“This morning”? Well, yesterday morning too, and many mornings before that. A Conservative defeat has been on the cards for a long time now. I’m always somewhat taken aback by Tories who tell me that while Cameron may not be an ideologue (not necessarily a terrible thing, incidentally), he does at least have a nose for power. If only that were true. Enclosed within the prejudices of his own circle and a crippling lack of political imagination, Cameron managed to (1) throw away the chance for a clean election win in 2010; (2) create and sustain a space on the right that UKIP has exploited to the full; (3) alienate his own activists; (4) (I am told) neglect his parliamentary rank and file; and (5) make a mess of “Europe” both at home and in Brussels, Frankfurt, and elsewhere.
These errors are many things, but they are not the actions of a politician skilled in the ways of power. They are those of a prime minister who will lose office in 2015.
Writing in the Daily Telegraph (before the poll results), here’s Charles Moore, one of the leading figures in British Conservative journalism. The article is overstated in parts (not least in the claim that Cameron and Milliband are “not far off” being interchangeable), but this is spot on:
The lack of anger among Conservative-minded people [about Carswell’s defection] is striking. Traditionally, MPs who switch parties are accused of treachery. Parties have had strong collective identities. Those who leave the tribe have therefore been scorned. Mr Carswell has pre-empted some of this by his decision – virtually unprecedented – to submit his switch of allegiance to a by-election rather than clinging on without asking the voters.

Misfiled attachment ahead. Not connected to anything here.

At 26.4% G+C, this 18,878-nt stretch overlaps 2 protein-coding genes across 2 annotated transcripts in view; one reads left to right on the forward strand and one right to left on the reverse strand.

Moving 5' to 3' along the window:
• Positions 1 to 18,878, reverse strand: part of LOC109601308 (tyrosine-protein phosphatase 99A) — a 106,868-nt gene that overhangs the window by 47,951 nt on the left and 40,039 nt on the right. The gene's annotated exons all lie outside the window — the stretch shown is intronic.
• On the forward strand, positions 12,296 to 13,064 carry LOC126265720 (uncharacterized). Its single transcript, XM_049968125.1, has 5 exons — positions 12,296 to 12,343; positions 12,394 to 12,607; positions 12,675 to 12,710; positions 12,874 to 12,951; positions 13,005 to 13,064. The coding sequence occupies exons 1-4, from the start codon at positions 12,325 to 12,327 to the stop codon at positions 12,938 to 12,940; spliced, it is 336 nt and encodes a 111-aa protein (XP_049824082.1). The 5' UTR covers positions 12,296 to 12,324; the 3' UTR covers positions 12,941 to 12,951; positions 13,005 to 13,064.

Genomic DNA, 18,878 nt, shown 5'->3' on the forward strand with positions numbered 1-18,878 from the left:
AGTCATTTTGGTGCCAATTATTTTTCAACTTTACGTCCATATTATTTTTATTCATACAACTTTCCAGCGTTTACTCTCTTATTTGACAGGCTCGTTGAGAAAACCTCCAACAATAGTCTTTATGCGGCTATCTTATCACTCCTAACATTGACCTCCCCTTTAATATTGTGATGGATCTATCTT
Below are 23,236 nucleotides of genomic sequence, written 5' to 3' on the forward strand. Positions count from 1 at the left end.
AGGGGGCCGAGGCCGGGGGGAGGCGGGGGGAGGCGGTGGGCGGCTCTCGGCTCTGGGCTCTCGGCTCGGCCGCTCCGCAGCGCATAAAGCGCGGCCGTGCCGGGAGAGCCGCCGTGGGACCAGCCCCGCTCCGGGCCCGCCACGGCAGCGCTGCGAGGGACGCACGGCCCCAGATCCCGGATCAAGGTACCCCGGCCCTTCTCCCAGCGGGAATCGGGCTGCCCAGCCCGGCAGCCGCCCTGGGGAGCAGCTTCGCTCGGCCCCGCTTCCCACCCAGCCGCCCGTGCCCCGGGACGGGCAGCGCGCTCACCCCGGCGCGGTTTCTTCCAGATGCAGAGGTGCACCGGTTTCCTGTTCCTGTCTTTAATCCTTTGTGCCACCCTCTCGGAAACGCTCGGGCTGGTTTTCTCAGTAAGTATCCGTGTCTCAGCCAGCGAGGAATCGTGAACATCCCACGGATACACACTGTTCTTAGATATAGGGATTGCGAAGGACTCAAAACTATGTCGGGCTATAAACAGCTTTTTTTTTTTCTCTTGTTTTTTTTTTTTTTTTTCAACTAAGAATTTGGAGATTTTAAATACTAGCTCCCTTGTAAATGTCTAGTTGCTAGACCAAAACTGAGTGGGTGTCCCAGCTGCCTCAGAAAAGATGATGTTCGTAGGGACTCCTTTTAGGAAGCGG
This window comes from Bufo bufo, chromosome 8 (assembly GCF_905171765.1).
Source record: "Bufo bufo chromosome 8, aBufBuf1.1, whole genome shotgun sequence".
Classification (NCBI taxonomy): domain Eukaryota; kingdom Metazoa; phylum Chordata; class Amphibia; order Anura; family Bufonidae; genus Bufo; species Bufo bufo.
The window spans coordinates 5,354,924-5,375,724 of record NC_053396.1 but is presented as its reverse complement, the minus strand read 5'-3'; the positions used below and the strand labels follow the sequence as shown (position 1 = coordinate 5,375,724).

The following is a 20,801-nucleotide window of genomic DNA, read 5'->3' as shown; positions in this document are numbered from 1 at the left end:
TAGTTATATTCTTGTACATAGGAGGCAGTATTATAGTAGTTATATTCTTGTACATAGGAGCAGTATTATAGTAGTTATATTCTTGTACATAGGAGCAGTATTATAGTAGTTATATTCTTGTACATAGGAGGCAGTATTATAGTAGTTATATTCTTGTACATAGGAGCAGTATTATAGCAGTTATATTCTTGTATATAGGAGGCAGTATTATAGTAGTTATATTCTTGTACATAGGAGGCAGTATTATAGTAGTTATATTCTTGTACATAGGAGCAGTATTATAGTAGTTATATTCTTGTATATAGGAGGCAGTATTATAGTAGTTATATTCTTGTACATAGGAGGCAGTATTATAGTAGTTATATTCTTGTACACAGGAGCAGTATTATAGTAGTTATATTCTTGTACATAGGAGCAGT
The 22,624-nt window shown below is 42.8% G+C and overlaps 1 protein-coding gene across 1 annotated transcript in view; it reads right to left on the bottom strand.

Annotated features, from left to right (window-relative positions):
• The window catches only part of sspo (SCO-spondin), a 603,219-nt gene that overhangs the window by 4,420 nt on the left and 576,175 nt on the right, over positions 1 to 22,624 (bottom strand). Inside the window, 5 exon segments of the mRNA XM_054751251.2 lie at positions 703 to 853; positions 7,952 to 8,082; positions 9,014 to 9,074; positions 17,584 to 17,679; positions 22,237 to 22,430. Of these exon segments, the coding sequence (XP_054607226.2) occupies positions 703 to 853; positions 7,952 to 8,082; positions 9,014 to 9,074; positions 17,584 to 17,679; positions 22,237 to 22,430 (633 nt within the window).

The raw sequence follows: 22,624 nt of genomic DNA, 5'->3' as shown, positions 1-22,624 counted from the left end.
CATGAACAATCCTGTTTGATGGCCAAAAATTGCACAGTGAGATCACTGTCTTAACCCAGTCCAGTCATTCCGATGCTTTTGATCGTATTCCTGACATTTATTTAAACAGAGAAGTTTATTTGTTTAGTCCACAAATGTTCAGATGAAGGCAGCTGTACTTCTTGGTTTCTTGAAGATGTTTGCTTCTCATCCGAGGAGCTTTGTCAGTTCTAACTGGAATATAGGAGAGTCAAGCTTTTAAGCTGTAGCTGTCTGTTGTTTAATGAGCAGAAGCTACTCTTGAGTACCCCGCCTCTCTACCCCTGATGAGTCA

But he also taps into something that is happening anyway. The loyalty and cohesion of political parties depend much more upon their mass memberships than on their elites. For many years now, these have dwindled. Since Tony Blair became Labour leader in 1994, party leaderships have made it a point of honour to ignore or despise their supporters. The natural consequence is that activists become inactive, or change party. Many grassroots Conservatives have already formally gone to Ukip; many more vote for Ukip in council or European elections. They do not see this as disloyal to their beliefs. I predict they will vote for Mr Carswell in his by-election and he will win.